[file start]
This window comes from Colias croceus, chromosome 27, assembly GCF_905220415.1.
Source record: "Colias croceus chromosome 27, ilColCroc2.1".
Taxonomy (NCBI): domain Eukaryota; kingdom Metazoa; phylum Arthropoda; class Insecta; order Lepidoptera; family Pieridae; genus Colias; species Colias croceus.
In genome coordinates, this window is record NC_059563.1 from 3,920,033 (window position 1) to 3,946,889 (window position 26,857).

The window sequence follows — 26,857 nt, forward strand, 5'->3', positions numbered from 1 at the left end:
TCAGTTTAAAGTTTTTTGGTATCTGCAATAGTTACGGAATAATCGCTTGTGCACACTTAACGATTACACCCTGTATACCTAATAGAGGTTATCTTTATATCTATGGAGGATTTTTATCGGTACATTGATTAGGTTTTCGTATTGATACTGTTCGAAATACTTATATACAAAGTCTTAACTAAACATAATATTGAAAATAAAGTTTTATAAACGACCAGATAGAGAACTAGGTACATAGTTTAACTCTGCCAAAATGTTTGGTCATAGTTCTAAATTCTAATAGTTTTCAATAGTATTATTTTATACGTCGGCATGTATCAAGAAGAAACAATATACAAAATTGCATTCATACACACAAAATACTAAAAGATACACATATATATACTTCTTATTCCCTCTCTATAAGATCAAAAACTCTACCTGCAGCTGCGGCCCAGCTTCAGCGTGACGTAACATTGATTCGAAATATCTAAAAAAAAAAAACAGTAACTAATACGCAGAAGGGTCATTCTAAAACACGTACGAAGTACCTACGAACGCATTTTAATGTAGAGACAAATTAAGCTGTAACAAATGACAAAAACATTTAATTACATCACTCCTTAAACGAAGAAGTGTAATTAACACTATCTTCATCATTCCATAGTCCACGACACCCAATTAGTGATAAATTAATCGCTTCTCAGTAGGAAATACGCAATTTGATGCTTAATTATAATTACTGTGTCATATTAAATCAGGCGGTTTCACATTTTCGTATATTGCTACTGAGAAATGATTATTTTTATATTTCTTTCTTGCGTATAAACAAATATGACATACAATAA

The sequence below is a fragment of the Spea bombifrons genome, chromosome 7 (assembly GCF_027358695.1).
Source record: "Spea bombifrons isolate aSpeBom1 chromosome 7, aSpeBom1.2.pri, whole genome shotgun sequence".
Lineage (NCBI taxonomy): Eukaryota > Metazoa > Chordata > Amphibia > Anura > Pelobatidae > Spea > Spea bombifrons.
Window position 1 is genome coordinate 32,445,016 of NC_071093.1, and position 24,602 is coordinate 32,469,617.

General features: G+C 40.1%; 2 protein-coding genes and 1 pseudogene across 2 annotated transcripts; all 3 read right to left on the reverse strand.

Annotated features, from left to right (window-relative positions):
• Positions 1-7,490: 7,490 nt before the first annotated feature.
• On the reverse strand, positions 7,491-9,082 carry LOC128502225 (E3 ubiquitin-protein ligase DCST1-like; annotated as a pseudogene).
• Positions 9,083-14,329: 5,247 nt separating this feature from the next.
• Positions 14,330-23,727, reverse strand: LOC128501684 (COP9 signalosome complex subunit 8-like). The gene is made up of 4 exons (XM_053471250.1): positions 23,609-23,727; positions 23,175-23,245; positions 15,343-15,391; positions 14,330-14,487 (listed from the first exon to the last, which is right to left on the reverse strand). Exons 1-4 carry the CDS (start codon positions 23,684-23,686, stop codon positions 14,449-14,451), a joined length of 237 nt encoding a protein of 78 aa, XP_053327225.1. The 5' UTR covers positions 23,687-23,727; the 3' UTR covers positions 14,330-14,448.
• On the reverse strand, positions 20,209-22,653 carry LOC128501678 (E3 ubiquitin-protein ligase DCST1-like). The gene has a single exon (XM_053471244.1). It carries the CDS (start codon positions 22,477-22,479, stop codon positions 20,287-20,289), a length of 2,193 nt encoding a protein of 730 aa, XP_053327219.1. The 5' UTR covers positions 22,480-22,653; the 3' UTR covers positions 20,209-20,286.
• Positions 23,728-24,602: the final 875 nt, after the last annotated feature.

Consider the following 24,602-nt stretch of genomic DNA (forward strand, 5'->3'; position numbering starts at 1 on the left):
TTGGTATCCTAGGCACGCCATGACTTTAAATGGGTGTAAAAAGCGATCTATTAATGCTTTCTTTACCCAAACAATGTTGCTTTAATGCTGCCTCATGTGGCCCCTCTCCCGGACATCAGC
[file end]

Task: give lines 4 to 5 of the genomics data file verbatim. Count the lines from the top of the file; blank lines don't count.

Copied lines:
In genome coordinates, this window is record NC_059563.1 from 3,920,033 (window position 1) to 3,946,889 (window position 26,857).

The window sequence follows — 26,857 nt, forward strand, 5'->3', positions numbered from 1 at the left end: